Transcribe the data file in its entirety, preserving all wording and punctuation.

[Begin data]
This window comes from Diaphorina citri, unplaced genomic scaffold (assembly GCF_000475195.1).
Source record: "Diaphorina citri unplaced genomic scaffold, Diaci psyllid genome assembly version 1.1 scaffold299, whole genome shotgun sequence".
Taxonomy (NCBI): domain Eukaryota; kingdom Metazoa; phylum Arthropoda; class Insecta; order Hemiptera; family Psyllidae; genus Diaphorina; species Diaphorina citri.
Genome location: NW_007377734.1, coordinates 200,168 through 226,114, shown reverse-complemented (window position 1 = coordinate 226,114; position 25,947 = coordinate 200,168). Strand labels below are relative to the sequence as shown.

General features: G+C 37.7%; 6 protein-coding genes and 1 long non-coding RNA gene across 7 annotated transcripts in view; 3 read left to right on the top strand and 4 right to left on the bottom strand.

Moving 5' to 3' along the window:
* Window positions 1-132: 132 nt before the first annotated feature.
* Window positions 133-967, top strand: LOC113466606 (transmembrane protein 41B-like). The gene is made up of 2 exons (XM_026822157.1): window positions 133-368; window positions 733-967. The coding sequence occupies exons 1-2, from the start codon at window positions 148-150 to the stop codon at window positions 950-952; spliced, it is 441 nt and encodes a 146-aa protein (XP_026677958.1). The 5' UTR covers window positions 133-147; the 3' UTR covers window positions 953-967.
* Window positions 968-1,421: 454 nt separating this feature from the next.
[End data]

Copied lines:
This window comes from Diaphorina citri, unplaced genomic scaffold (assembly GCF_000475195.1).
Source record: "Diaphorina citri unplaced genomic scaffold, Diaci psyllid genome assembly version 1.1 scaffold299, whole genome shotgun sequence".
Taxonomy (NCBI): domain Eukaryota; kingdom Metazoa; phylum Arthropoda; class Insecta; order Hemiptera; family Psyllidae; genus Diaphorina; species Diaphorina citri.
Genome location: NW_007377734.1, coordinates 200,168 through 226,114, shown reverse-complemented (window position 1 = coordinate 226,114; position 25,947 = coordinate 200,168). Strand labels below are relative to the sequence as shown.

General features: G+C 37.7%; 6 protein-coding genes and 1 long non-coding RNA gene across 7 annotated transcripts in view; 3 read left to right on the top strand and 4 right to left on the bottom strand.

Moving 5' to 3' along the window:
* Window positions 1-132: 132 nt before the first annotated feature.
* Window positions 133-967, top strand: LOC113466606 (transmembrane protein 41B-like). The gene is made up of 2 exons (XM_026822157.1): window positions 133-368; window positions 733-967. The coding sequence occupies exons 1-2, from the start codon at window positions 148-150 to the stop codon at window positions 950-952; spliced, it is 441 nt and encodes a 146-aa protein (XP_026677958.1). The 5' UTR covers window positions 133-147; the 3' UTR covers window positions 953-967.
* Window positions 968-1,421: 454 nt separating this feature from the next.